Love,
Mama

15.3.15

minimalism | figuring out when it's time to declutter


I'm trying to pinpoint the exact moment when I became sort of neurotic about minimalism. was it last week when I borrowed five books about decluttering from the library? or was it the week before when i read forty amazon reviews on a book about organization to find out if it was "truly" the right one to purchase? (i did, and it wasn't). Maybe it was last year when we welcomed our new son and I became aware of all the things that come with having a child.

No, I think it was the year before when we moved across the country and I discovered we hadn't really used that opportunity to cleanse ourselves. We had paid movers to bring all of our belongings to our new apartment in Ontario. After much discussion, we decided that it would be cheaper than buying new things. Eight Thousand Dollars later, with a charge per pound, there I was staring at a couch that was falling apart, clothing we never wore and an endless series of electrical cords for devices that had met their maker years before.

White Dwarf by An Te Liu - this sculpture is featured at the gallery I work at.
 It's a giant death star of outdated technology so it seems appropriate to interject here.

To make matters worse, we were back in our home province where our parents had been storing things for us. More specifically, where my husband had been keeping a storage unit. Every day, he would bring home a box of antiquated belongings, including vhs tapes, knife sets, key chains, plastic binders, floppy disks, and storage containers for floppy disks! Jackson's soon to be nursery was a frightening landscape of outdated technology, unused stationery and tchotchkes.

And for that reason, having a baby is the best thing that ever happened to us. Although we desperately need an office or studio space (especially me, working from home), Jack's imminent arrival forced us to clear the clutter and create this beautiful space.

But of course, as mentioned above, babies come with their own baggage. And so it's safe to say that I've been on a minimalism spree for awhile now. I've been taking it more seriously lately (hence the research). I'll talk more about it in future posts, but for now, I see some things that need to be tossed...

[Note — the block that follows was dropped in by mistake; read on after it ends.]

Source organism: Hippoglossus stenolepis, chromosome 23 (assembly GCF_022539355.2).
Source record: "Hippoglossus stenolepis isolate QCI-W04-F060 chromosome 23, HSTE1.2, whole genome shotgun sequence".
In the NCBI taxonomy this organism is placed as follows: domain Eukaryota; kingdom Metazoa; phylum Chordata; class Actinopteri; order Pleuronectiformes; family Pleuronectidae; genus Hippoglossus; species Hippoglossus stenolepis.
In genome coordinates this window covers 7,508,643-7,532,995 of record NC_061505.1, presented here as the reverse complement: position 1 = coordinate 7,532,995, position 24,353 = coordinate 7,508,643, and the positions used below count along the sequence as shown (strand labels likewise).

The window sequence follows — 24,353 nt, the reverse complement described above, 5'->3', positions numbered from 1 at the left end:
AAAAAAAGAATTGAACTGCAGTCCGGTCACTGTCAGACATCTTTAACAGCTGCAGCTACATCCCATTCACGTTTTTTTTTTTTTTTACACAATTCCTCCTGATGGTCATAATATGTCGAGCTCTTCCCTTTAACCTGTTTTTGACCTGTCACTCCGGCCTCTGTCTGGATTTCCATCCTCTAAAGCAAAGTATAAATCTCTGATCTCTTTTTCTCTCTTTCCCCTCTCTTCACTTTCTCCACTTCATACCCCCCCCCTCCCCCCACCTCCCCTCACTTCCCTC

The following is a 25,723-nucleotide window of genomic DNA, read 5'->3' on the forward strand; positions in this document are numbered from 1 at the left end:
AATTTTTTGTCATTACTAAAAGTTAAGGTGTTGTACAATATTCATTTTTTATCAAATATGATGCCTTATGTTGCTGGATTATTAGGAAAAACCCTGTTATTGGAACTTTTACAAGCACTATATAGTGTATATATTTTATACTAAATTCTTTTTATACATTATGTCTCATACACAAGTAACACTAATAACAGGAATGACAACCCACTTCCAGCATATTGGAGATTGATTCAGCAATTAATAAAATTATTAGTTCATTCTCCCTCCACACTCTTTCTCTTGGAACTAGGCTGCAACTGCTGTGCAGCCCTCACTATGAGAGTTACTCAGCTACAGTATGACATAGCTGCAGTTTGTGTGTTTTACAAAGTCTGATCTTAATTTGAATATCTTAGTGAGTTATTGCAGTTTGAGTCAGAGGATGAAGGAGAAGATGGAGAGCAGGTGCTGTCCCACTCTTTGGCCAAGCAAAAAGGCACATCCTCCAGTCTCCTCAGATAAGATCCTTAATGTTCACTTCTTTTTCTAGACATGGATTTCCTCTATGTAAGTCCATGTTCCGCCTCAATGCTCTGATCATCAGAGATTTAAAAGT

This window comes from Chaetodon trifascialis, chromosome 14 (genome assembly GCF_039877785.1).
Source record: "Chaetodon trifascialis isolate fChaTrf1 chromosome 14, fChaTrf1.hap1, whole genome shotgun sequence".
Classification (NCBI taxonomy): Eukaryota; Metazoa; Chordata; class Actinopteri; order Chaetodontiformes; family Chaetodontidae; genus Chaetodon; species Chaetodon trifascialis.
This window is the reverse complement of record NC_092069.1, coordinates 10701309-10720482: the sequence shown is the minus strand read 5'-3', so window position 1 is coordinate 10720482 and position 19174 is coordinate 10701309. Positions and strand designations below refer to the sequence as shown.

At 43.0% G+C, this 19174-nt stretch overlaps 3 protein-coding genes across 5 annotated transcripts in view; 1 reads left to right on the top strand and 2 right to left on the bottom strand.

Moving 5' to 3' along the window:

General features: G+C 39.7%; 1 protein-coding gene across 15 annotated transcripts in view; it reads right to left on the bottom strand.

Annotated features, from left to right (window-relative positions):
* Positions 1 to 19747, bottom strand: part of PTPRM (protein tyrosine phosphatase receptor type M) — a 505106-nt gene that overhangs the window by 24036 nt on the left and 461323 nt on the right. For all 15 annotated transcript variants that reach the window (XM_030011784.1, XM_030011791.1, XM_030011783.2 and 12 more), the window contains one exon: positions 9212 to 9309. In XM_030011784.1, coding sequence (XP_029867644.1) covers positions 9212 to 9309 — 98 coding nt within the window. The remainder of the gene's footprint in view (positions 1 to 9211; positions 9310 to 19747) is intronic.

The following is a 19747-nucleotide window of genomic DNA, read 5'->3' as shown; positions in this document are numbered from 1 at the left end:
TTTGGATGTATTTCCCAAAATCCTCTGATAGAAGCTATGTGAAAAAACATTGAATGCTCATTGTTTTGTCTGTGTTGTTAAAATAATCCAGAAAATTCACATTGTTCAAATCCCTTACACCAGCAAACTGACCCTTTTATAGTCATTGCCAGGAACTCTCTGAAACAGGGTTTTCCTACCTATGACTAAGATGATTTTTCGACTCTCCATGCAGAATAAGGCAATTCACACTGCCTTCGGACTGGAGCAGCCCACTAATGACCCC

13.3.15

snail mail | children's pen pal exchange & children's letter writing kits



I recently worked on a special project with Alison from The Petit Cadeau (french for 'little gift'). I admire Alison and her zest for gift giving - we also share a love of snail mail (and really, isn't a personal letter in the mail just like a gift?).



For those reasons, we teamed up to create a children's letter writing experience. I designed snail mail sets for kids - including three envelopes, three sheets of writing paper, and an awesome gold engraved pencil - all with an adorable friendly fox theme! Alison will connect Canadian and international letter writings and will also include postage and some helpful tips.

Learn more about the project here and purchase the sets here. For younger coldest, Petit Mail is available!

12.3.15

art | rachel machenry

I think one of the biggest reasons I'm excited to be working for Craft Ontario is because I absolutely love the intersection between art and functionality - and there lay craft. Of course I love art for art's sake as well. But threading together the things we need and the things we find beautiful is really what creates the aesthetic fibre of our lives.

Below are embroidered fabric works by Rachel MacHenry. Blankets, a bench, pillows and the decorative enhancements on an ottoman style ball.  The detailing is exquisite and the colour selection subtle - but somehow the embroidery still pops!